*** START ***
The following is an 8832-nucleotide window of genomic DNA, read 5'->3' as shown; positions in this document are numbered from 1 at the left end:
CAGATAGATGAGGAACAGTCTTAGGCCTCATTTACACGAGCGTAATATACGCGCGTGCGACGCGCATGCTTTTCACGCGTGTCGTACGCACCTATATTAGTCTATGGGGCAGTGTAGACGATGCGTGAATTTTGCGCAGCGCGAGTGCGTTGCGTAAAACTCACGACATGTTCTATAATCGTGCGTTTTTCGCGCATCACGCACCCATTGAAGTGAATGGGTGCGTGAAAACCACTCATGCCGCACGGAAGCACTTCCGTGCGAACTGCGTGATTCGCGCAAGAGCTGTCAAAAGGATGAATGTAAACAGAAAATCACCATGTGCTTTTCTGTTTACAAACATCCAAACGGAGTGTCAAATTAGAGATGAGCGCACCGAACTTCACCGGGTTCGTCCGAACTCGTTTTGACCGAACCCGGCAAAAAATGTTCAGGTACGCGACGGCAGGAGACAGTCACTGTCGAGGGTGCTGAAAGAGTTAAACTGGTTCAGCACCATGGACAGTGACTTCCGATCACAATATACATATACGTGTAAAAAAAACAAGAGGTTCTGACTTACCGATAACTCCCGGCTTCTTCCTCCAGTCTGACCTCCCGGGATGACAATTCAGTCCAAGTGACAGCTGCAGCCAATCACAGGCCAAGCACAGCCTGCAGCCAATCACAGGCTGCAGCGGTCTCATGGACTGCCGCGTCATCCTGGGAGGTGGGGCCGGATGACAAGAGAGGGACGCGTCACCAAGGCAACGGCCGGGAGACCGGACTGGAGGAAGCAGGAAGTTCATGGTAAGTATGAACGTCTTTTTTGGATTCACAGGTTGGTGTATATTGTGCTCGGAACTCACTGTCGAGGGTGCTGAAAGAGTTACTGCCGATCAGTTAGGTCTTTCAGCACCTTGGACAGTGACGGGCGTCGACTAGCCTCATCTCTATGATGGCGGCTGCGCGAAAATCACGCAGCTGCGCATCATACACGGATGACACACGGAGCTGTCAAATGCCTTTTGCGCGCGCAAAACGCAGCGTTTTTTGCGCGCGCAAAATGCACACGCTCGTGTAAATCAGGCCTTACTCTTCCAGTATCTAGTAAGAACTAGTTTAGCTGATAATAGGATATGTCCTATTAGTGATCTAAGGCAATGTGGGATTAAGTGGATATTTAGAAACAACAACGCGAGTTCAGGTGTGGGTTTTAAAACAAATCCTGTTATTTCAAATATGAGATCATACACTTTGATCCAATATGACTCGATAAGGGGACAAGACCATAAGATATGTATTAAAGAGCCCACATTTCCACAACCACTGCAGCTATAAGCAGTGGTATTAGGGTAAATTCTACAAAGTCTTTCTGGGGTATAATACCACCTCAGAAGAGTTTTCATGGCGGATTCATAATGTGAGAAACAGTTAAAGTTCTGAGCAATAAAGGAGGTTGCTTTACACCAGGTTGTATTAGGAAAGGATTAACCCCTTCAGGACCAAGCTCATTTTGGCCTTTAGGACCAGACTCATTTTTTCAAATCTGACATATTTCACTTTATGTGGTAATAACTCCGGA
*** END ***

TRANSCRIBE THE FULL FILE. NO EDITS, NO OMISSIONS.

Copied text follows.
The following is an 8832-nucleotide window of genomic DNA, read 5'->3' as shown; positions in this document are numbered from 1 at the left end:
CAGATAGATGAGGAACAGTCTTAGGCCTCATTTACACGAGCGTAATATACGCGCGTGCGACGCGCATGCTTTTCACGCGTGTCGTACGCACCTATATTAGTCTATGGGGCAGTGTAGACGATGCGTGAATTTTGCGCAGCGCGAGTGCGTTGCGTAAAACTCACGACATGTTCTATAATCGTGCGTTTTTCGCGCATCACGCACCCATTGAAGTGAATGGGTGCGTGAAAACCACTCATGCCGCACGGAAGCACTTCCGTGCGAACTGCGTGATTCGCGCAAGAGCTGTCAAAAGGATGAATGTAAACAGAAAATCACCATGTGCTTTTCTGTTTACAAACATCCAAACGGAGTGTCAAATTAGAGATGAGCGCACCGAACTTCACCGGGTTCGTCCGAACTCGTTTTGACCGAACCCGGCAAAAAATGTTCAGGTACGCGACGGCAGGAGACAGTCACTGTCGAGGGTGCTGAAAGAGTTAAACTGGTTCAGCACCATGGACAGTGACTTCCGATCACAATATACATATACGTGTAAAAAAAACAAGAGGTTCTGACTTACCGATAACTCCCGGCTTCTTCCTCCAGTCTGACCTCCCGGGATGACAATTCAGTCCAAGTGACAGCTGCAGCCAATCACAGGCCAAGCACAGCCTGCAGCCAATCACAGGCTGCAGCGGTCTCATGGACTGCCGCGTCATCCTGGGAGGTGGGGCCGGATGACAAGAGAGGGACGCGTCACCAAGGCAACGGCCGGGAGACCGGACTGGAGGAAGCAGGAAGTTCATGGTAAGTATGAACGTCTTTTTTGGATTCACAGGTTGGTGTATATTGTGCTCGGAACTCACTGTCGAGGGTGCTGAAAGAGTTACTGCCGATCAGTTAGGTCTTTCAGCACCTTGGACAGTGACGGGCGTCGACTAGCCTCATCTCTATGATGGCGGCTGCGCGAAAATCACGCAGCTGCGCATCATACACGGATGACACACGGAGCTGTCAAATGCCTTTTGCGCGCGCAAAACGCAGCGTTTTTTGCGCGCGCAAAATGCACACGCTCGTGTAAATCAGGCCTTACTCTTCCAGTATCTAGTAAGAACTAGTTTAGCTGATAATAGGATATGTCCTATTAGTGATCTAAGGCAATGTGGGATTAAGTGGATATTTAGAAACAACAACGCGAGTTCAGGTGTGGGTTTTAAAACAAATCCTGTTATTTCAAATATGAGATCATACACTTTGATCCAATATGACTCGATAAGGGGACAAGACCATAAGATATGTATTAAAGAGCCCACATTTCCACAACCACTGCAGCTATAAGCAGTGGTATTAGGGTAAATTCTACAAAGTCTTTCTGGGGTATAATACCACCTCAGAAGAGTTTTCATGGCGGATTCATAATGTGAGAAACAGTTAAAGTTCTGAGCAATAAAGGAGGTTGCTTTACACCAGGTTGTATTAGGAAAGGATTAACCCCTTCAGGACCAAGCTCATTTTGGCCTTTAGGACCAGACTCATTTTTTCAAATCTGACATATTTCACTTTATGTGGTAATAACTCCGGA